In obese and diabetic mice and rats, L-citrulline suppressed appetite and decreased food intake, resulting in fat loss. Citrulline may help reverse the cardiovascular risk factors of insulin resistance, overeating, and being overweight or obese[*].

L-citrulline therapy in rats reduced levels of asymmetric dimethylarginine (ADMA), a heart toxic compound that can lead to high blood pressure as well as cardiovascular disease[*].

#6: Citrulline Decreases Inflammation and Increases Antioxidants

By raising nitric oxide levels, increasing antioxidant levels, and improving blood flow and cellular function, citrulline may reduce inflammation and improve health, especially in older people or people with certain health problems.


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According to the authors of a study on citrulline treatment in male aged rats, the ability of citrulline to protect against lipid oxidation may help slow or prevent the aging process[*].

Rats fed watermelon powder, which contains citrulline, had lower levels of inflammation, less oxidative DNA damage, and enhanced DNA repair through enzyme expression[*]. Citrulline may also reduce the risk of colon cancer through these mechanisms[*].

In old rats, citrulline helped to counteract the adverse effects of white adipose tissue on inflammation and metabolism[*].

In children with cellular damage caused by radioactive contamination, citrulline treatment improved the function of their endothelium (the smooth cells lining blood vessels) and reduced inflammation[*].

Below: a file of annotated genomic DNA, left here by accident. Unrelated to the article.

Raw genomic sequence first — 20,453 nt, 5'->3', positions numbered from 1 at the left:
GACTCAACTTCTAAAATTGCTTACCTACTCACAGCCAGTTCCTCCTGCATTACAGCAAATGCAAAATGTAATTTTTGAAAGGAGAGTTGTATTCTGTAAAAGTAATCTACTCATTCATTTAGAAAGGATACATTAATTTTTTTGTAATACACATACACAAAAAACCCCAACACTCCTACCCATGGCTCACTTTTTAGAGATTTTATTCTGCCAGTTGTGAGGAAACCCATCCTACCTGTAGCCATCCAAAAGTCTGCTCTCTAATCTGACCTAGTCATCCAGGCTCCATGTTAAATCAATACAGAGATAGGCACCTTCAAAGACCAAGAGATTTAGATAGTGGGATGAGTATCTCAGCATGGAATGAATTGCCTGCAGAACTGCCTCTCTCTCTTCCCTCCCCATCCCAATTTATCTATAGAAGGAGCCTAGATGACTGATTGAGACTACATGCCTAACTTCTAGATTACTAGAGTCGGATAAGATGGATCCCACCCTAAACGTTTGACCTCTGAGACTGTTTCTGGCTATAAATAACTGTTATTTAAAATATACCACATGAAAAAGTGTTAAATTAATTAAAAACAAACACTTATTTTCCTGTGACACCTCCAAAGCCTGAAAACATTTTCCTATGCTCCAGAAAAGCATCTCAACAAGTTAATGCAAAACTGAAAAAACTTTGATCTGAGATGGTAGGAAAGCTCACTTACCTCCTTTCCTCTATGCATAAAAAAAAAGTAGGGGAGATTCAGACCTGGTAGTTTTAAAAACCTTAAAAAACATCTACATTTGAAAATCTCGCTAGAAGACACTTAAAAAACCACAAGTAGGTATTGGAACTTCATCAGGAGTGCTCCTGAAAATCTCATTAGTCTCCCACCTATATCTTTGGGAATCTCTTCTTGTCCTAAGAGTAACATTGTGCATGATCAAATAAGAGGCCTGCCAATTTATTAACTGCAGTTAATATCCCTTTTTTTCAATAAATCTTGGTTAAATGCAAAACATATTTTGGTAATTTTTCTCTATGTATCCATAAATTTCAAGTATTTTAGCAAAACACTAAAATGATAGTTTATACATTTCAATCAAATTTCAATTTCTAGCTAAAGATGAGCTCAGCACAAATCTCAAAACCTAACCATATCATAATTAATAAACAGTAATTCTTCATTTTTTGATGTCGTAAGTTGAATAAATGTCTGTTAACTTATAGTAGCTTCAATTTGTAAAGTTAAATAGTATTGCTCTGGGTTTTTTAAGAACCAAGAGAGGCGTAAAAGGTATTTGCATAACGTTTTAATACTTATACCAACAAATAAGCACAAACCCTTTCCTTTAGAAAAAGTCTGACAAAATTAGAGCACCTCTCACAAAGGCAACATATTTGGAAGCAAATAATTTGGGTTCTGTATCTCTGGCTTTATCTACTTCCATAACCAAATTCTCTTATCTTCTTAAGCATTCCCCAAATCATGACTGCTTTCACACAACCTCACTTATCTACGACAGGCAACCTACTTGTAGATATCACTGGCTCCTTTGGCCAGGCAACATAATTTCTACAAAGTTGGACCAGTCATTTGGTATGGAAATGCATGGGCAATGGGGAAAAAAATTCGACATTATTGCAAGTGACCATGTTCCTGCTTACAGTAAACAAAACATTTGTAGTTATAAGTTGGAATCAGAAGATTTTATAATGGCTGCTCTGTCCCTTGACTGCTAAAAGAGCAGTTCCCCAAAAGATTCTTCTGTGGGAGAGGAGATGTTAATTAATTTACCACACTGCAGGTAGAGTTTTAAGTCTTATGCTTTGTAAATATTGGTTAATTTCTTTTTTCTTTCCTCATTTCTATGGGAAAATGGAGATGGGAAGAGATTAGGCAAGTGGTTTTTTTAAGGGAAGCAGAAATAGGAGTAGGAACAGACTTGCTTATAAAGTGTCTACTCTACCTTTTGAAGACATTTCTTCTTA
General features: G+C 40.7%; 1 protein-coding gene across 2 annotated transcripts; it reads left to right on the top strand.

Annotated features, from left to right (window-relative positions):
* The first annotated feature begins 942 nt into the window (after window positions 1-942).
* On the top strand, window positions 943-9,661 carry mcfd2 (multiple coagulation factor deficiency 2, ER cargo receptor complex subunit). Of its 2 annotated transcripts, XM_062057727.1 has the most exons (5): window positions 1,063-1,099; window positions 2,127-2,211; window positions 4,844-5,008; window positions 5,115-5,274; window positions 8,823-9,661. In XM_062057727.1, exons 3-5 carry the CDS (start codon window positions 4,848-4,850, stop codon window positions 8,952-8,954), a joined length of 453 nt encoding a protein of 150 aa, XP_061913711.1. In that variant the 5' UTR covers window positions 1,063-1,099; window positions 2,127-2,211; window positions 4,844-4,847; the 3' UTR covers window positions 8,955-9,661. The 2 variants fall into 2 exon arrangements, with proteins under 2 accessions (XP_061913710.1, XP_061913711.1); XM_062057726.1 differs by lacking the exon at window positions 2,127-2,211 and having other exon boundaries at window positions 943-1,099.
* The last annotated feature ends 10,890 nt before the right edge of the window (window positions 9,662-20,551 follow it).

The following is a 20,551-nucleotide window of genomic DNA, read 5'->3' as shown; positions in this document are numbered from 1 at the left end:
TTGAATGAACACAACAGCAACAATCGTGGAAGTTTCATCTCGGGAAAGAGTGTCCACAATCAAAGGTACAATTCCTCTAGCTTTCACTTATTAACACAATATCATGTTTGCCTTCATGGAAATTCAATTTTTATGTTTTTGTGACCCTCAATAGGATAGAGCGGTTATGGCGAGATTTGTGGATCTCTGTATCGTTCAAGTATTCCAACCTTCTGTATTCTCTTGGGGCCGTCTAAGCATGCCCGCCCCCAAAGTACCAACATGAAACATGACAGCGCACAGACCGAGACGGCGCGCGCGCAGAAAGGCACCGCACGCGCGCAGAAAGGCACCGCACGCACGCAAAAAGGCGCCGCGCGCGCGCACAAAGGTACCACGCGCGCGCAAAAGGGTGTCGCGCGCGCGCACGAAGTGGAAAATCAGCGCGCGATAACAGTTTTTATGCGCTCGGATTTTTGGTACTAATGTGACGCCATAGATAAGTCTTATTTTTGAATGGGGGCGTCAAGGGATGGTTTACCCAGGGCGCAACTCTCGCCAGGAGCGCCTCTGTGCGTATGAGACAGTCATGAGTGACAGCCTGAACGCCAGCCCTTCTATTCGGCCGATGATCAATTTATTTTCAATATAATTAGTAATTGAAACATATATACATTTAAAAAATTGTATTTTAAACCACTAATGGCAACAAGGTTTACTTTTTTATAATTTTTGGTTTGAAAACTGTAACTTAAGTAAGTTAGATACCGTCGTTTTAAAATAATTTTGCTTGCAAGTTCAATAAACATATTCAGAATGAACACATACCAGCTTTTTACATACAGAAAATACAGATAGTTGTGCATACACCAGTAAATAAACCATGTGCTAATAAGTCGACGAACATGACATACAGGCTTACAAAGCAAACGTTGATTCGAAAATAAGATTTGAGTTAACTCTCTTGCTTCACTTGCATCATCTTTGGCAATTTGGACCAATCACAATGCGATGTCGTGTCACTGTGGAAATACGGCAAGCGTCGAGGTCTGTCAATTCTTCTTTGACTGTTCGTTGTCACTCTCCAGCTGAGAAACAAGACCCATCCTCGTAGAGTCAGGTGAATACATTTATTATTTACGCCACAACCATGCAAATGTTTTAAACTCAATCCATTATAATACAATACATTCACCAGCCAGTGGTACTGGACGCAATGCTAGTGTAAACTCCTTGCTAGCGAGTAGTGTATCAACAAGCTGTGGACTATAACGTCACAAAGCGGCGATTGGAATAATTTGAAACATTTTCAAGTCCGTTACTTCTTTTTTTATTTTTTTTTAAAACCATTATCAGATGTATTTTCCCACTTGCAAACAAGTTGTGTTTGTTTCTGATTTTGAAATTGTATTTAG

#7: Citrulline Raises Growth Hormone Levels

Citrulline increases arginine levels, and arginine can increase the release of growth hormone by suppressing somatostatin, a hormone that inhibits release of growth hormone[*].

A study of 17 competitive cyclists found L-citrulline supplementation increased growth hormone levels after rest, which can enhance your body’s repair and recovery processes[*].

#8: Citrulline May Act as an Antidepressant

By increasing nitric oxide, L-citrulline may enhance brain function, improve the health of cells in the brain, increase learning, and reduce depression[*]. Scientists have called endothelial nitric oxide the “protector of a healthy mind.”[*]

Studies have established a link between low levels of L-arginine and L-citrulline and the risk of depression[*].

People with major depression have lower levels of these amino acids[*]. Low levels of nitric oxide can also help to explain the link between major depression and cardiovascular disease[*][*].

According to one study, people with a diagnosis of bipolar disorder have reduced nitric oxide formation[*].

Disrupted nitric oxide signaling has also been linked in studies to neurodegeneration and the onset of dementia[*].

How to Get L-Citrulline